baker.caitlin[at]gmail.com

 

 

 

 

Vanessa Knutson, Graduate Student

 
Vanessa_Knutson
 
I am interested in the evolution of shell-loss in gastropods. As a part of my interest in shell loss, I am currently working on a transcriptome-based phylogeny for the gastropod clade Heterobranchia.
 
vknutson[at]g.harvard.edu
You can follow Vanessa on Twitter @Bugs_and_Slugs
 
 
 
 

 

 

 

 

Arianna Lord, Graduate Student

 
Photo Arianna LordI am interested in the evolutionary history and global distribution of biological diversity. What factors underlie the origin, distribution, and diversity of invertebrate groups, and how do Earth and environmental processes affect them? I use genomic and phylogenetic techniques to investigate these questions and better understand some of the most fascinating, and perhaps misunderstood, animals in the tree of life. Originally from New Zealand, I received my Bachelor of Science from Yale University with a concentration in Geobiology and Paleontology.  I love natural history, science communication, and being out in the field.
 
ariannalord[at]g.harvard.edu
 
 
 

 

 

 

 

Shoyo Sato, Graduate Student

 
Shoyo_Sato
 
Arachnophobes beware! Spiders can live in colonies of hundreds of individuals that prey and maintain webs together. How does this happen? Shoyo, a Cantabridgian, received his bachelor’s in biology from Boston University and is now working in collaboration with the Jordan Lab at the Max Planck Institute of Ornithology’s Department of Collective Behavior to study the phylogeny and communication of social spiders.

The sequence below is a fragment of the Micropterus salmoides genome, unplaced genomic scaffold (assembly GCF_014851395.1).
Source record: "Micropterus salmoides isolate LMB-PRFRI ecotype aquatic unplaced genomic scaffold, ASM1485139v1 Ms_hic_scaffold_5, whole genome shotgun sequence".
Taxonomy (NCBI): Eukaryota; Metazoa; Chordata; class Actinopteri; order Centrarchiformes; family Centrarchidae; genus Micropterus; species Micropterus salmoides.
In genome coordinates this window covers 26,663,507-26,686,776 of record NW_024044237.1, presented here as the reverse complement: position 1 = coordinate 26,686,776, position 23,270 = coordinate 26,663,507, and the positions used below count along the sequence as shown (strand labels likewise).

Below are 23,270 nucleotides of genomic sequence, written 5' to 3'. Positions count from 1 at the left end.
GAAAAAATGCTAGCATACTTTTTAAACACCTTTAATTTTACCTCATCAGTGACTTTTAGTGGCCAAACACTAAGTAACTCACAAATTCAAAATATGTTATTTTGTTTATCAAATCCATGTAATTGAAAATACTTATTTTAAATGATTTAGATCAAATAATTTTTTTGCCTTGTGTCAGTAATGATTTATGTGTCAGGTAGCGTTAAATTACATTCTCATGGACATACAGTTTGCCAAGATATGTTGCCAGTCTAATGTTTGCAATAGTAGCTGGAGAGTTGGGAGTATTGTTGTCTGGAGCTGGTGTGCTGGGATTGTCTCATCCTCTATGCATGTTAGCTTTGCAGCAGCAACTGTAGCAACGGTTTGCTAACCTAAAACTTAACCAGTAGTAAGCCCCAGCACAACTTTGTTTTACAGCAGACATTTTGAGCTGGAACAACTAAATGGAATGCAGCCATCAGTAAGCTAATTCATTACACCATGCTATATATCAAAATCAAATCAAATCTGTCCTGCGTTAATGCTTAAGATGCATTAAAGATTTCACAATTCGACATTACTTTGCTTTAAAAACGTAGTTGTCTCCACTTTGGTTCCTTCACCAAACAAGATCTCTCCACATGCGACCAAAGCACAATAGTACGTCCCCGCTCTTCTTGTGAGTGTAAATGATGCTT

shoyosato[at]g.harvard.edu
 
 
 
 
 
 

 

 

 

 

Leyla Ewald, Undergraduate Student

 
leyla_ewald_headshotI am a Sophomore at the College, passionate about marine biology and environmental science. I am concentrating in Integrative Biology, hopefully with a secondary in Energy & Environment. I am interested in how climate change affects the oceans, particularly how warming temperatures affect coral reefs through coral bleaching and how corals can evolve and become more resilient. I am happy to be working with Aaron Hartmann on his research comparing the genetic diversity of coral reef populations.
 
lewald[at]college.harvard.edu

 

 

 

Ella Frigyik, Undergraduate Student

 
Photo of Ella Frigyik
I am a senior in the college, originally from Kenya, interested in applying phylogenetic and biogeographic methods to investigate questions related to invertebrate ecology and conservation. Currently I am working on a thesis focused on the New Zealand armored harvestmen genus Algidia. Outside of research, I am passionate about expanding access to the outdoors and to science.
 
frigyik[at]college.harvard.edu